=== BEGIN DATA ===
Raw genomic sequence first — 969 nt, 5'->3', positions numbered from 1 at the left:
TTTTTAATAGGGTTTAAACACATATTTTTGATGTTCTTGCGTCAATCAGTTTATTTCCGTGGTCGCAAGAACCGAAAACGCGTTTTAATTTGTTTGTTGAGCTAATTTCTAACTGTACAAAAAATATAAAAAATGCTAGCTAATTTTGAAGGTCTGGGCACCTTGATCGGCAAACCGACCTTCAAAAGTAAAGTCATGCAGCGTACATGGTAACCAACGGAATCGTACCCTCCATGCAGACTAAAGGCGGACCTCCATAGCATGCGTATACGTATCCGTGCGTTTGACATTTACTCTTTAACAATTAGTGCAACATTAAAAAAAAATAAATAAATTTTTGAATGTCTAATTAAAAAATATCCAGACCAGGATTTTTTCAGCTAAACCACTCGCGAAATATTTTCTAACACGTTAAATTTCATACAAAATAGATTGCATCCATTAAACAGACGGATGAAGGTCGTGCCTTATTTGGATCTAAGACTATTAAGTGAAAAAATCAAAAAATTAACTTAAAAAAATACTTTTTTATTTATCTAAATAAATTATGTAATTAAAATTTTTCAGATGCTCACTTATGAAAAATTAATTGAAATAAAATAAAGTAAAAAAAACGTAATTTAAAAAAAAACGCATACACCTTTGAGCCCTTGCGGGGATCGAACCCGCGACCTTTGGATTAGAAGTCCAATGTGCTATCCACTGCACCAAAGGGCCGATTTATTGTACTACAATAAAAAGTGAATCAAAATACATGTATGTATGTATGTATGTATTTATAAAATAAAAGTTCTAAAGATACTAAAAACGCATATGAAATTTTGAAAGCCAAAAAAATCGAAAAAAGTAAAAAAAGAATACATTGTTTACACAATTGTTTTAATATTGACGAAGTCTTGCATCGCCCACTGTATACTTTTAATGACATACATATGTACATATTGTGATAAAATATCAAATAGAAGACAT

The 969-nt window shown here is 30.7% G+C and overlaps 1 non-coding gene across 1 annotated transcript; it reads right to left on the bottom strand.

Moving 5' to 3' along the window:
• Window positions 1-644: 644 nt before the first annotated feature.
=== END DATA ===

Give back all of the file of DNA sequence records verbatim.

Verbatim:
Raw genomic sequence first — 969 nt, 5'->3', positions numbered from 1 at the left:
TTTTTAATAGGGTTTAAACACATATTTTTGATGTTCTTGCGTCAATCAGTTTATTTCCGTGGTCGCAAGAACCGAAAACGCGTTTTAATTTGTTTGTTGAGCTAATTTCTAACTGTACAAAAAATATAAAAAATGCTAGCTAATTTTGAAGGTCTGGGCACCTTGATCGGCAAACCGACCTTCAAAAGTAAAGTCATGCAGCGTACATGGTAACCAACGGAATCGTACCCTCCATGCAGACTAAAGGCGGACCTCCATAGCATGCGTATACGTATCCGTGCGTTTGACATTTACTCTTTAACAATTAGTGCAACATTAAAAAAAAATAAATAAATTTTTGAATGTCTAATTAAAAAATATCCAGACCAGGATTTTTTCAGCTAAACCACTCGCGAAATATTTTCTAACACGTTAAATTTCATACAAAATAGATTGCATCCATTAAACAGACGGATGAAGGTCGTGCCTTATTTGGATCTAAGACTATTAAGTGAAAAAATCAAAAAATTAACTTAAAAAAATACTTTTTTATTTATCTAAATAAATTATGTAATTAAAATTTTTCAGATGCTCACTTATGAAAAATTAATTGAAATAAAATAAAGTAAAAAAAACGTAATTTAAAAAAAAACGCATACACCTTTGAGCCCTTGCGGGGATCGAACCCGCGACCTTTGGATTAGAAGTCCAATGTGCTATCCACTGCACCAAAGGGCCGATTTATTGTACTACAATAAAAAGTGAATCAAAATACATGTATGTATGTATGTATGTATTTATAAAATAAAAGTTCTAAAGATACTAAAAACGCATATGAAATTTTGAAAGCCAAAAAAATCGAAAAAAGTAAAAAAAGAATACATTGTTTACACAATTGTTTTAATATTGACGAAGTCTTGCATCGCCCACTGTATACTTTTAATGACATACATATGTACATATTGTGATAAAATATCAAATAGAAGACAT

The 969-nt window shown here is 30.7% G+C and overlaps 1 non-coding gene across 1 annotated transcript; it reads right to left on the bottom strand.

Moving 5' to 3' along the window:
• Window positions 1-644: 644 nt before the first annotated feature.